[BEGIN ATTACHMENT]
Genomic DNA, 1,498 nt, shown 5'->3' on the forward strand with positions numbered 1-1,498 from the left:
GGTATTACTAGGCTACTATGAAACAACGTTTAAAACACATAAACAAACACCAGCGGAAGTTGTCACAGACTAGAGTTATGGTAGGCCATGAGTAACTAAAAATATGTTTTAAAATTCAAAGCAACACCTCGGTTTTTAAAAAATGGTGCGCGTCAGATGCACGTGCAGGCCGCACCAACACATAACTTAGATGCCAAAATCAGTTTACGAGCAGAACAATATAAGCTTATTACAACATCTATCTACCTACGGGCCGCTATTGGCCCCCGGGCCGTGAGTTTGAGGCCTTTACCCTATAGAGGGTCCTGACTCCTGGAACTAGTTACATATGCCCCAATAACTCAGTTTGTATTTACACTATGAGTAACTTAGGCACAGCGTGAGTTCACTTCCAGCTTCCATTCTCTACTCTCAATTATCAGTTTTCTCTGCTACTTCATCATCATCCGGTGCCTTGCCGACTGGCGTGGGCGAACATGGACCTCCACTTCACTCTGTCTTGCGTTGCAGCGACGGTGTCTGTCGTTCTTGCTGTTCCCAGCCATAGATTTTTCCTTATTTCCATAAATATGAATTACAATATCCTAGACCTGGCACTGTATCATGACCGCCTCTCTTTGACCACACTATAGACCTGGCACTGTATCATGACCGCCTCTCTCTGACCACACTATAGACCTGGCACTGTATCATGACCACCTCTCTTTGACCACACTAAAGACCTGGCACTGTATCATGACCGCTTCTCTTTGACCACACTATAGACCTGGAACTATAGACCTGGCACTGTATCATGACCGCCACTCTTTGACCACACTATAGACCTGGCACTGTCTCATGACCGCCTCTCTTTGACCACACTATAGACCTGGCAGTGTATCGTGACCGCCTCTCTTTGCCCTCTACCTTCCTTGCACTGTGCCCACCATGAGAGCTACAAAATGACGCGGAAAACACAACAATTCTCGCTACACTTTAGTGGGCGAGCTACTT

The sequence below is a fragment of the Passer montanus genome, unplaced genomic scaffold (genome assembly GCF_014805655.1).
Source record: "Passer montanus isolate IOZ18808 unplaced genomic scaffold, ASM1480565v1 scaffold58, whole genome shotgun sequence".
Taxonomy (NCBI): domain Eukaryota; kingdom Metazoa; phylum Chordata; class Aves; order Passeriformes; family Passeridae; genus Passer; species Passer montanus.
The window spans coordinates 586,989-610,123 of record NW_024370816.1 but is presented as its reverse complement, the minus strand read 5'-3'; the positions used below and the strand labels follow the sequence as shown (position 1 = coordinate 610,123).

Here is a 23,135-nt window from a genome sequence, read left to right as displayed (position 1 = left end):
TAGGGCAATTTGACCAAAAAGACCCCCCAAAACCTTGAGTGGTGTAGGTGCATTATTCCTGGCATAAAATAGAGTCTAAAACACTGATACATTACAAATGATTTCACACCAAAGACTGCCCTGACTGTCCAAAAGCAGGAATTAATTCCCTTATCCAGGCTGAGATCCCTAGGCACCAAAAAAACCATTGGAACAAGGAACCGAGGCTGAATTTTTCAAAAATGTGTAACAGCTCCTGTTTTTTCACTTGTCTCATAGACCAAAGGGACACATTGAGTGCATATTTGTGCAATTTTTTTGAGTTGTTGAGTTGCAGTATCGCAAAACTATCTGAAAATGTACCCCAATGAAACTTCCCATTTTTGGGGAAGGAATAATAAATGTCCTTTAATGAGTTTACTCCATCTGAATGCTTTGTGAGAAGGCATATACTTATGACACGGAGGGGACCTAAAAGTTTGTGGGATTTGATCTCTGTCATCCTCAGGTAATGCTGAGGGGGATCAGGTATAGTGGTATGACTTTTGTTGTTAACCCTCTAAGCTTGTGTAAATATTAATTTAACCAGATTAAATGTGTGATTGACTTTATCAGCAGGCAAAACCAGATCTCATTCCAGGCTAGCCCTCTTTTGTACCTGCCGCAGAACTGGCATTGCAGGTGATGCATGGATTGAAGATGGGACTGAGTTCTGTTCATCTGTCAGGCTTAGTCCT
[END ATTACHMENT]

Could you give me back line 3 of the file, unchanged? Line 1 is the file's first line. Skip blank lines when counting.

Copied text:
The sequence below is a fragment of the Passer montanus genome, unplaced genomic scaffold (genome assembly GCF_014805655.1).